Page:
While many people in this one-industry town were wondering and worrying what the future might bring, town officials tried to send a message of optimism rather than panic.
“We can work with Bowater and we can provide some economic incentives for the new owners,” said Millinocket’s town manager, Paul Bird, who just began work last week. He and the town’s department heads, who met throughout the day, said the announcement will compel every town employee to work together.
“I was not hired to turn the lights out in Millinocket,” said Bird. “There are serious implications if we do not mold ourselves as a community and come together as a community. We need to be spontaneous and optimistic,” said Bird.
“Maybe it’s a chance for another new beginning with another new company coming in. Who knows what might happen,” said Ellen Murray, the town’s administrative assistant.
“We have been down this road before,” said Fire Chief Milan Thornton. “At least the money will be spent in the area,” he said.
Recreation Director Jeff Ketchum said the news could have been worse.
“They could have just shutdown the mill and closed the doors tomorrow and that would be it,” Ketchum said. “It looks like they will continue operations for three years, which gives us time to look into different areas, to address new ideas and directions for economic development,” Ketchum said.
Despite the optimism, some Millinocket officials had a different reaction.
James Mingo, a Millinocket town councilor and a retired papermaker, was upset. “The people here have been real good to this company and have worked hard for them. I think corporate Bowater is abandoning them. We had hopes of having some sort of a life here with Bowater, but it appears that we are not going to have one,” Mingo said.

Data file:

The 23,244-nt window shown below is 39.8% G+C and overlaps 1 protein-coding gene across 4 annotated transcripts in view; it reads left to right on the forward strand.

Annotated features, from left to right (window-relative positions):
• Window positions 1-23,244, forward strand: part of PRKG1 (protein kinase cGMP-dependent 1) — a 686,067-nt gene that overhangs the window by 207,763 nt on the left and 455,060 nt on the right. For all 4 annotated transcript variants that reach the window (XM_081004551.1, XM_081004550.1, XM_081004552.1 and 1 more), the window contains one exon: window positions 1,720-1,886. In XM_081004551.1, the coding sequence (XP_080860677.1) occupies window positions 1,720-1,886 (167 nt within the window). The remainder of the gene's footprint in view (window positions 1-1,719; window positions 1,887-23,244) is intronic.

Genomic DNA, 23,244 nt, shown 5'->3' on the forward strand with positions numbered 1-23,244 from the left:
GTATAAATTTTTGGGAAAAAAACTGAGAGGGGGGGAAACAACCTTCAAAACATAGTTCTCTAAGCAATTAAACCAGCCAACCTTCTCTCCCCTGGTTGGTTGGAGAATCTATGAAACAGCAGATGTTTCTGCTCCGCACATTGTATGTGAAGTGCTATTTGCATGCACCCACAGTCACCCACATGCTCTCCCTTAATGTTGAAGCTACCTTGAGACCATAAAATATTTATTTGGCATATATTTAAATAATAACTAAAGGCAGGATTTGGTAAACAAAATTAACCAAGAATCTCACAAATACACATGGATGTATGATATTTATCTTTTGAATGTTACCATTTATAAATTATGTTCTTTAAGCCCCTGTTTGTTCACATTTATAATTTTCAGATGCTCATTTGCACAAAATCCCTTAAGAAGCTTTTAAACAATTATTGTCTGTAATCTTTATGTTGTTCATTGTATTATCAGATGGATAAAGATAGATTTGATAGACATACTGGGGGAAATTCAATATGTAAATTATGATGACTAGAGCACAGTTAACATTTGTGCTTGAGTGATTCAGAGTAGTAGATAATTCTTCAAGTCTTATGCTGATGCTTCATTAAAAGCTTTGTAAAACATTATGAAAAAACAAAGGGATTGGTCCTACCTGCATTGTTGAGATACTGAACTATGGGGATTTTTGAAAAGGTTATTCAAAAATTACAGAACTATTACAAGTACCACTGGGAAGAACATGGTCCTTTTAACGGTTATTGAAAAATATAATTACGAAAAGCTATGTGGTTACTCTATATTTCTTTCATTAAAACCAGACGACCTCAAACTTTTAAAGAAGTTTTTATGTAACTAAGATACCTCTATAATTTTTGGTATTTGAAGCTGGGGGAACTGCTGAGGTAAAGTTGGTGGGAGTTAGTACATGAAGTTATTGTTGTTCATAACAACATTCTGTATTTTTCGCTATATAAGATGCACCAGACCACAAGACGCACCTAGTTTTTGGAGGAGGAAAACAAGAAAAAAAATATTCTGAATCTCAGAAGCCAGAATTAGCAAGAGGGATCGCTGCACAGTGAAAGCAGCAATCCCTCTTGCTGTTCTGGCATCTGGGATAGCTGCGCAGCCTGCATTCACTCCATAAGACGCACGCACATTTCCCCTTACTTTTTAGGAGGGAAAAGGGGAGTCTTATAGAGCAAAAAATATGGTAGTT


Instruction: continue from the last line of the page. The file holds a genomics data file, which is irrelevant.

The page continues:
Mingo said he was concerned about how many of the workers who have spent most of their lives at Great Northern will find new jobs.
“We have a whole pile of people here that are from 42 to 55 years of age that don’t know anything else. Some of them aren’t ready for retirement. Some of them can’t afford retirement. They are going to be left on the street and it’s going to be hard for them to find other jobs,” Mingo said.
At the Millinocket mill, Herbert Clark, chairman of the Millinocket Town Council and a 32-year GNP employee, said workers were speechless at the news.
“I just can’t believe it. It’s devastating. It leaves an awful feeling in your stomach. It’s like losing one of your own family,” said Clark. “What bothers me is we have one of the best work forces and some of the best fiber resources,” said Clark. “Down the road this mill may not exist the way we know it, hopefully, there will be a buyer. Everyone has their fingers crossed,” said Clark.
Tim Smyth of Millinocket, president of the International Brotherhood of Electrical Workers Local 567, which represents electrical workers in both mills, said Millinocket has been “sold down the drain.” Smyth said he did not blame Bowater entirely for the lack of capital investments. He also blamed the mill’s previous owner, Great Northern Nekoosa Corp. “They raped us and threw us in the woods,” said Smyth.
The Millinocket union official blames Maine’s poor business climate for the lack of investment in Millinocket. “The state has regulated us out of business, and the southern part of the state wants us for their playground. Jonathan Carter helped drive the stake into our hearts,” Smyth said.
Bowater’s announcement was met with mixed emotions in neighboring East Millinocket, where town and union officials expressed concern about the sale of the Millinocket mill.
Peggy Daigle, East Millinocket’s administrative assistant, says officials are concerned about neighboring Millinocket. “The economies of both towns are closely entwined and what affects one community affects the other,” Daigle said.
George Tapley, president of the United Paperworkers International Union Local 37 in East Millinocket, is concerned about the Millinocket mill being sold. While he is glad the company will be making investments in East Millinocket, he says those investments will mean fewer jobs.